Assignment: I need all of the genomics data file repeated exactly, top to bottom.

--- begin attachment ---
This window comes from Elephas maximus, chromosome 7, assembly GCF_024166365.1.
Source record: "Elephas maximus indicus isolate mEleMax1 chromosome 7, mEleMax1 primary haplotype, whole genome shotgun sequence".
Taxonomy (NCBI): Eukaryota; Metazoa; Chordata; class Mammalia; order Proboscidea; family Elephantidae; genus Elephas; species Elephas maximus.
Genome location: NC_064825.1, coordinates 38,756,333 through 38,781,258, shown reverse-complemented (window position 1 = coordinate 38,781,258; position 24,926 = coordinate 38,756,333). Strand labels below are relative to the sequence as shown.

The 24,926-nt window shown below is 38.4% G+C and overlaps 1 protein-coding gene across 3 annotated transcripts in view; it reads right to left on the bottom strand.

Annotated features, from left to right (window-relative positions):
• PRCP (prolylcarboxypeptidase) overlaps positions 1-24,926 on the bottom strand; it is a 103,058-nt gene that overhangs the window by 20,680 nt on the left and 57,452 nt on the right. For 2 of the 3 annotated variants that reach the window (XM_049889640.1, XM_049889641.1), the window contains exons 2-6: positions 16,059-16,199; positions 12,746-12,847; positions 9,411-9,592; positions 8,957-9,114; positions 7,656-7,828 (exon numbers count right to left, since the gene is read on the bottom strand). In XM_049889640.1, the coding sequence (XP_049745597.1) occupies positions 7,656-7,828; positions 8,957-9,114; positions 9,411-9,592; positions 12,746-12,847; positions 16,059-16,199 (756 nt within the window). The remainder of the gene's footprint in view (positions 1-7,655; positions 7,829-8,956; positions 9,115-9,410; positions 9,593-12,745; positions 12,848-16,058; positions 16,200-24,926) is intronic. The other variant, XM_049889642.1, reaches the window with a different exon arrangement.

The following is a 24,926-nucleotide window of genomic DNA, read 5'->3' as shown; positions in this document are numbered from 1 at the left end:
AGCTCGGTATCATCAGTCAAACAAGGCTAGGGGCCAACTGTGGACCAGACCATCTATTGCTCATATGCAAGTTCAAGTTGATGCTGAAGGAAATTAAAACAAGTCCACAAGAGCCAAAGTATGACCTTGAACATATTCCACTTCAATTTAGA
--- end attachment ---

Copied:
This window comes from Elephas maximus, chromosome 7, assembly GCF_024166365.1.
Source record: "Elephas maximus indicus isolate mEleMax1 chromosome 7, mEleMax1 primary haplotype, whole genome shotgun sequence".
Taxonomy (NCBI): Eukaryota; Metazoa; Chordata; class Mammalia; order Proboscidea; family Elephantidae; genus Elephas; species Elephas maximus.
Genome location: NC_064825.1, coordinates 38,756,333 through 38,781,258, shown reverse-complemented (window position 1 = coordinate 38,781,258; position 24,926 = coordinate 38,756,333). Strand labels below are relative to the sequence as shown.

The 24,926-nt window shown below is 38.4% G+C and overlaps 1 protein-coding gene across 3 annotated transcripts in view; it reads right to left on the bottom strand.

Annotated features, from left to right (window-relative positions):
• PRCP (prolylcarboxypeptidase) overlaps positions 1-24,926 on the bottom strand; it is a 103,058-nt gene that overhangs the window by 20,680 nt on the left and 57,452 nt on the right. For 2 of the 3 annotated variants that reach the window (XM_049889640.1, XM_049889641.1), the window contains exons 2-6: positions 16,059-16,199; positions 12,746-12,847; positions 9,411-9,592; positions 8,957-9,114; positions 7,656-7,828 (exon numbers count right to left, since the gene is read on the bottom strand). In XM_049889640.1, the coding sequence (XP_049745597.1) occupies positions 7,656-7,828; positions 8,957-9,114; positions 9,411-9,592; positions 12,746-12,847; positions 16,059-16,199 (756 nt within the window). The remainder of the gene's footprint in view (positions 1-7,655; positions 7,829-8,956; positions 9,115-9,410; positions 9,593-12,745; positions 12,848-16,058; positions 16,200-24,926) is intronic. The other variant, XM_049889642.1, reaches the window with a different exon arrangement.

The following is a 24,926-nucleotide window of genomic DNA, read 5'->3' as shown; positions in this document are numbered from 1 at the left end:
AGCTCGGTATCATCAGTCAAACAAGGCTAGGGGCCAACTGTGGACCAGACCATCTATTGCTCATATGCAAGTTCAAGTTGATGCTGAAGGAAATTAAAACAAGTCCACAAGAGCCAAAGTATGACCTTGAACATATTCCACTTCAATTTAGA